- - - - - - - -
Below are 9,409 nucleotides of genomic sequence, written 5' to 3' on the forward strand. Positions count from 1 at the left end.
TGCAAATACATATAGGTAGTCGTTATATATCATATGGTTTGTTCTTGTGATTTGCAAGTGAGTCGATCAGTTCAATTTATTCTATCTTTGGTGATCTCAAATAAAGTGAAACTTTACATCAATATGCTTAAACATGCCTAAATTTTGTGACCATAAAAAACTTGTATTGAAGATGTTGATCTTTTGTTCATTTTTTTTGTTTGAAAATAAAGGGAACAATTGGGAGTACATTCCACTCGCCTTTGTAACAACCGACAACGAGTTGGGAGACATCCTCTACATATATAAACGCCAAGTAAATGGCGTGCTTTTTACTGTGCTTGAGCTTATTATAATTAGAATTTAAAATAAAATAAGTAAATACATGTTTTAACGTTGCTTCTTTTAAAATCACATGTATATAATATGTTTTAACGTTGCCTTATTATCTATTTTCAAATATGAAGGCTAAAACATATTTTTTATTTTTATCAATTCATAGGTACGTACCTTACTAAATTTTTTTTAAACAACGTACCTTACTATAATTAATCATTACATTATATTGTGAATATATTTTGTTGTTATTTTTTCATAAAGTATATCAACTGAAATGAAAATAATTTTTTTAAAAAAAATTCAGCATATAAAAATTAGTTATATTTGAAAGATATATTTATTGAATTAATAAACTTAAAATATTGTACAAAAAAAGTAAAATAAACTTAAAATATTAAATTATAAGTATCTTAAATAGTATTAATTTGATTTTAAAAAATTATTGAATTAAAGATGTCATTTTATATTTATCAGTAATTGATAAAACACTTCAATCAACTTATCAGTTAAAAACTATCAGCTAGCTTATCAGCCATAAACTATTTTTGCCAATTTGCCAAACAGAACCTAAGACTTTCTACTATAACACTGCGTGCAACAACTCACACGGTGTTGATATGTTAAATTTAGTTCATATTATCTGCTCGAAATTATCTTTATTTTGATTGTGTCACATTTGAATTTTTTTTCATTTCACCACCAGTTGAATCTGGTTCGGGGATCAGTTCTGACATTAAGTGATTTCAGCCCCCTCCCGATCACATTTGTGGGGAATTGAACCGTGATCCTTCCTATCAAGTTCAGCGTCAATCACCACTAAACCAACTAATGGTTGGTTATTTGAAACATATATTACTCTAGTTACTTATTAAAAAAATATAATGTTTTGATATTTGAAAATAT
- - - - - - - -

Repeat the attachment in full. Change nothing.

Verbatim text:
Below are 9,409 nucleotides of genomic sequence, written 5' to 3' on the forward strand. Positions count from 1 at the left end.
TGCAAATACATATAGGTAGTCGTTATATATCATATGGTTTGTTCTTGTGATTTGCAAGTGAGTCGATCAGTTCAATTTATTCTATCTTTGGTGATCTCAAATAAAGTGAAACTTTACATCAATATGCTTAAACATGCCTAAATTTTGTGACCATAAAAAACTTGTATTGAAGATGTTGATCTTTTGTTCATTTTTTTTGTTTGAAAATAAAGGGAACAATTGGGAGTACATTCCACTCGCCTTTGTAACAACCGACAACGAGTTGGGAGACATCCTCTACATATATAAACGCCAAGTAAATGGCGTGCTTTTTACTGTGCTTGAGCTTATTATAATTAGAATTTAAAATAAAATAAGTAAATACATGTTTTAACGTTGCTTCTTTTAAAATCACATGTATATAATATGTTTTAACGTTGCCTTATTATCTATTTTCAAATATGAAGGCTAAAACATATTTTTTATTTTTATCAATTCATAGGTACGTACCTTACTAAATTTTTTTTAAACAACGTACCTTACTATAATTAATCATTACATTATATTGTGAATATATTTTGTTGTTATTTTTTCATAAAGTATATCAACTGAAATGAAAATAATTTTTTTAAAAAAAATTCAGCATATAAAAATTAGTTATATTTGAAAGATATATTTATTGAATTAATAAACTTAAAATATTGTACAAAAAAAGTAAAATAAACTTAAAATATTAAATTATAAGTATCTTAAATAGTATTAATTTGATTTTAAAAAATTATTGAATTAAAGATGTCATTTTATATTTATCAGTAATTGATAAAACACTTCAATCAACTTATCAGTTAAAAACTATCAGCTAGCTTATCAGCCATAAACTATTTTTGCCAATTTGCCAAACAGAACCTAAGACTTTCTACTATAACACTGCGTGCAACAACTCACACGGTGTTGATATGTTAAATTTAGTTCATATTATCTGCTCGAAATTATCTTTATTTTGATTGTGTCACATTTGAATTTTTTTTCATTTCACCACCAGTTGAATCTGGTTCGGGGATCAGTTCTGACATTAAGTGATTTCAGCCCCCTCCCGATCACATTTGTGGGGAATTGAACCGTGATCCTTCCTATCAAGTTCAGCGTCAATCACCACTAAACCAACTAATGGTTGGTTATTTGAAACATATATTACTCTAGTTACTTATTAAAAAAATATAATGTTTTGATATTTGAAAATAT